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William Lee, Policy and Parliamentary Executive of the British Healthcare Trades Association

Following the UK Government’s decision to suspend its plans to introduce mandatory vaccination for frontline health and social care workers, William Lee, Policy and Parliamentary Executive of the British Healthcare Trades Association (BHTA), highlights the challenges around clarity of guidance for businesses and the NHS that now must be addressed.

If a week is a long time in politics, what constitutes a long time in policy?

Eleven-and-a-bit weeks, apparently – that’s the elapsed time between the UK Government’s 09-Nov-21 decision that all frontline health and social care workers in England must (from 01-Apr-22) be fully vaccinated against COVID-19 as a condition of deployment (VCOD) and their 11th-hour reversal: the Department of Health and Social Care (DHSC) announced on Monday, 31-Jan-22 that the legal requirement for vaccination will be revoked (see also Sajid Javid’s statement to the House of Commons on the same day). This change will be subject to public consultation, the approval of Parliament, and – crucially – will require a change to the previous VCOD regulations already laid (more on this last point in a moment).

At the time of the government’s original decision, we expressed conditional support – we understood the desire to take all necessary steps to protect healthcare workers and the public – but we stressed that mandatory vaccination was only 50 percent of the solution. BHTA outlined four key areas of support, from both the financial and policy perspectives, that government needed to address to forestall potential economic fallout from the decision. And BHTA, its member companies, and other health and social care representatives highlighted to government one of the most foreseeable negative effects: complex issues arising from workforce deployment.

The BHTA can’t but be pleased by the relief this reversal will bring to the health and social care sector. The NHS and its delivery-partner businesses (many of whom are BHTA members) were facing redundancies among those who remained unvaccinated, with dire personal consequences for employees and serious, costly workforce implications for employers. Now is not the time to lack for any frontline health and social care workers for any reason, nor to introduce more stress, complexity, and expense for those working so hard to deliver for patients in the third year of the pandemic.

We do, however, note the frustration of nurses, NHS administrators, and businesses at the route that has led to this last-minute reversal, and we are very concerned about the risks that mixed messages present for BHTA members (businesses trying to provide the very best for patients as partners with the NHS across the health and social care landscape).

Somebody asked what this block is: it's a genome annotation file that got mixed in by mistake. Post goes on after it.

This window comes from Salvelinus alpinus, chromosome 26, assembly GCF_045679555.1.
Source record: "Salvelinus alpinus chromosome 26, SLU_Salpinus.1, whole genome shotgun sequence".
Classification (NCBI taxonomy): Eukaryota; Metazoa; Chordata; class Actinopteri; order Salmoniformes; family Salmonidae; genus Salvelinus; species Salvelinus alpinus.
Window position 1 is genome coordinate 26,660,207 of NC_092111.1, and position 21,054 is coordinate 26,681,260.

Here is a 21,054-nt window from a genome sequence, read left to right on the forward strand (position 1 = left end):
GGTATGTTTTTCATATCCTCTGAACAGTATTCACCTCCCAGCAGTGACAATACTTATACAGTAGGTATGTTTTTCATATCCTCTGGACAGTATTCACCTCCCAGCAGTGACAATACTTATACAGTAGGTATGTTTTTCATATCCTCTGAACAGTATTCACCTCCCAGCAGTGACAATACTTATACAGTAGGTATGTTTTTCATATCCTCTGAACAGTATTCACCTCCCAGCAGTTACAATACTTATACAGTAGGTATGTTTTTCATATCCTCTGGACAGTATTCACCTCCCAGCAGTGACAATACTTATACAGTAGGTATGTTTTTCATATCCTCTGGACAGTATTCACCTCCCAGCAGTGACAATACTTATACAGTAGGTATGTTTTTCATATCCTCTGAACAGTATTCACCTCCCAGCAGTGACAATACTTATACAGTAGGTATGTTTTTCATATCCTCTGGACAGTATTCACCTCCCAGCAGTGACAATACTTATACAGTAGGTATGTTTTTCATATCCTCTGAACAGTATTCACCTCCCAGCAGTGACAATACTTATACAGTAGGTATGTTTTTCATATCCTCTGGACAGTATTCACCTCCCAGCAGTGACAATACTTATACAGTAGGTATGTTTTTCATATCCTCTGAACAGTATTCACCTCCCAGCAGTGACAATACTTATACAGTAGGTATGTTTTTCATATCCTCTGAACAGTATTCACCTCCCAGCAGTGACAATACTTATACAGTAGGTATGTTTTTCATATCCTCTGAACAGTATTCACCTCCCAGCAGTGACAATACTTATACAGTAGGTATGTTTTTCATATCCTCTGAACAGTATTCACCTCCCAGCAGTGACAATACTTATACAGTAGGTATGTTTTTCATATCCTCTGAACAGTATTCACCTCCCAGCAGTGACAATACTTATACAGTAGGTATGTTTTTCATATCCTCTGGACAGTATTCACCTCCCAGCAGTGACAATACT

Most important now for the NHS and its delivery partners is immediate, clear, easy-to-follow guidance from the centre. Only this will allow the maximum number of health and social care workers back onto the frontline to serve patients, both COVID-19 patients and those affected by COVID-induced backlogs. Previous VCOD guidance on planning and deployment was both vague and lacking in detail – especially with regard to which categories of employees were and were not in scope for VCOD. As well, the guidance was a minimum standard, beyond which individual NHS Trusts were able to set their own rules and apply their own interpretations.

This was – and is – unhelpful. It creates too much opportunity for delay, confusion, and “one-size-fits-none” customisation-complexity for delivery partners who work with many NHS Trusts and are faced with a different set of rules for each one. Now, after having pulled out all the stops in an effort to comply with the original, mandatory VCOD regulation, individual NHS Trusts are being told by government in a 31-Jan-22 letter: “we’ve removed the legal requirement for vaccines, but you’re in a holding pattern when it comes to frontline staff deployment.”

And indeed, a legal change to the previously-laid VCOD regulations is a necessity – but NHS Trusts and their delivery partners need direction now on who can work on the health and social care frontline. Surely, with all else that has been possible during the pandemic, clear, detailed, centre-led guidance – equally applicable across the health and social care landscape, and flexible enough not to require interpretation on a Trust-by-Trust basis – is in the UK Government’s gift. At times “Levelling Across” (something that should be uniquely possible for Britain’s NHS) is as important as Levelling Up – and keeping the public happy with the care they receive from the NHS and its delivery partners has to be attractive to any government.

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